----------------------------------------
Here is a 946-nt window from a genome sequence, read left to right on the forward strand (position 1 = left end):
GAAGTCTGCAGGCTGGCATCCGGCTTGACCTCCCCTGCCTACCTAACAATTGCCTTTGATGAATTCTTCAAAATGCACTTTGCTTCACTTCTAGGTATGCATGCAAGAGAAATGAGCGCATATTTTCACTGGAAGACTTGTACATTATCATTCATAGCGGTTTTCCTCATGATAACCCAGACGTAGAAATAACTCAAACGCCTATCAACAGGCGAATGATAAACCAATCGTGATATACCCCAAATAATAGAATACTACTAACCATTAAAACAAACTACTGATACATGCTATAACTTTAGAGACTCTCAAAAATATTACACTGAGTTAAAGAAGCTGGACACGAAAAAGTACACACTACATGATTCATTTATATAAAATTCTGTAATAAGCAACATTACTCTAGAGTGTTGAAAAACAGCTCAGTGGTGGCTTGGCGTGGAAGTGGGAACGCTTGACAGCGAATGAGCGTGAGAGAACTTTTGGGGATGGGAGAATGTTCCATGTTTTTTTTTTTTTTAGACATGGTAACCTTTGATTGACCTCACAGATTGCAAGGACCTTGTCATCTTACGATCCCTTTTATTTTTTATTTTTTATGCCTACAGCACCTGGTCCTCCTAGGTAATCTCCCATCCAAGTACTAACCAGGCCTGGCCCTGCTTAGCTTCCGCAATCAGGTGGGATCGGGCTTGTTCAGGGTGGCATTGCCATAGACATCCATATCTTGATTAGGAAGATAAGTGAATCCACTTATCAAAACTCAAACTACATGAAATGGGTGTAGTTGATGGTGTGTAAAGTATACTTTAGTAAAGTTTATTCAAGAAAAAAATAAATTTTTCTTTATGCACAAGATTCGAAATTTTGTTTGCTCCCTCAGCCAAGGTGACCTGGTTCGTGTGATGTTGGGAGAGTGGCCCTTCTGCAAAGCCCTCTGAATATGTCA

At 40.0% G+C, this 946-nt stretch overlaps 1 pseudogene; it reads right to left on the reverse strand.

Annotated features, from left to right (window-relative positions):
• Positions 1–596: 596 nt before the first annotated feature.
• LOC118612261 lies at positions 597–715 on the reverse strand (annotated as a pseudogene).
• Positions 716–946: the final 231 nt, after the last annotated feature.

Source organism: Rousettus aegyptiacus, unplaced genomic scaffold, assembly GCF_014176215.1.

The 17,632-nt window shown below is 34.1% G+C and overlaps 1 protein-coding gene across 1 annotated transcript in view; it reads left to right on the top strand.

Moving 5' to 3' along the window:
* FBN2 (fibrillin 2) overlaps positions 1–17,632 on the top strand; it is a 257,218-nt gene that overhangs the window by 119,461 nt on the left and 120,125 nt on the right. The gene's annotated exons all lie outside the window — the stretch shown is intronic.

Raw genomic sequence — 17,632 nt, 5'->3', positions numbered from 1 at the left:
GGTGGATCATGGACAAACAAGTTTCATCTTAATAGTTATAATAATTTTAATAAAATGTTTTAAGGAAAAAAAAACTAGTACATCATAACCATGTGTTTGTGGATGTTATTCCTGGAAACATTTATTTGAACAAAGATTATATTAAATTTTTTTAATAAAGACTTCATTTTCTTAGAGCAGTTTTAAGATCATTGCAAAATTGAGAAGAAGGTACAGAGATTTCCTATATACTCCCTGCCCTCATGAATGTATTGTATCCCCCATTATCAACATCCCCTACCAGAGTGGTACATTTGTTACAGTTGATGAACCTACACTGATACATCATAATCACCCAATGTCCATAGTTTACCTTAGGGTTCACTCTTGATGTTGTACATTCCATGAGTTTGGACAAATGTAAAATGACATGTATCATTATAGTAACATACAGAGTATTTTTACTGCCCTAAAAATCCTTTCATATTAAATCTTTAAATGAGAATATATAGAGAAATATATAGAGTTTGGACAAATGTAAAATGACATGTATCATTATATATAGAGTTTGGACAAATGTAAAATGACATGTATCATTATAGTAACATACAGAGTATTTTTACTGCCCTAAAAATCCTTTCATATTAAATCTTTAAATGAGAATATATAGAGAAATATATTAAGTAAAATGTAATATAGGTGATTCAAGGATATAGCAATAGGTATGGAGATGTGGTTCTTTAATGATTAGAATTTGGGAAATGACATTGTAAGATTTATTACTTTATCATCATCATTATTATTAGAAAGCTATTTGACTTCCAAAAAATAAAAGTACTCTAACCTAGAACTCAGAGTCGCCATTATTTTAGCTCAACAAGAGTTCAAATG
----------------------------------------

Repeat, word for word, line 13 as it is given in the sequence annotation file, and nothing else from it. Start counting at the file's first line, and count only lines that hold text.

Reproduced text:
GGTGGATCATGGACAAACAAGTTTCATCTTAATAGTTATAATAATTTTAATAAAATGTTTTAAGGAAAAAAAAACTAGTACATCATAACCATGTGTTTGTGGATGTTATTCCTGGAAACATTTATTTGAACAAAGATTATATTAAATTTTTTTAATAAAGACTTCATTTTCTTAGAGCAGTTTTAAGATCATTGCAAAATTGAGAAGAAGGTACAGAGATTTCCTATATACTCCCTGCCCTCATGAATGTATTGTATCCCCCATTATCAACATCCCCTACCAGAGTGGTACATTTGTTACAGTTGATGAACCTACACTGATACATCATAATCACCCAATGTCCATAGTTTACCTTAGGGTTCACTCTTGATGTTGTACATTCCATGAGTTTGGACAAATGTAAAATGACATGTATCATTATAGTAACATACAGAGTATTTTTACTGCCCTAAAAATCCTTTCATATTAAATCTTTAAATGAGAATATATAGAGAAATATATAGAGTTTGGACAAATGTAAAATGACATGTATCATTATATATAGAGTTTGGACAAATGTAAAATGACATGTATCATTATAGTAACATACAGAGTATTTTTACTGCCCTAAAAATCCTTTCATATTAAATCTTTAAATGAGAATATATAGAGAAATATATTAAGTAAAATGTAATATAGGTGATTCAAGGATATAGCAATAGGTATGGAGATGTGGTTCTTTAATGATTAGAATTTGGGAAATGACATTGTAAGATTTATTACTTTATCATCATCATTATTATTAGAAAGCTATTTGACTTCCAAAAAATAAAAGTACTCTAACCTAGAACTCAGAGTCGCCATTATTTTAGCTCAACAAGAGTTCAAATG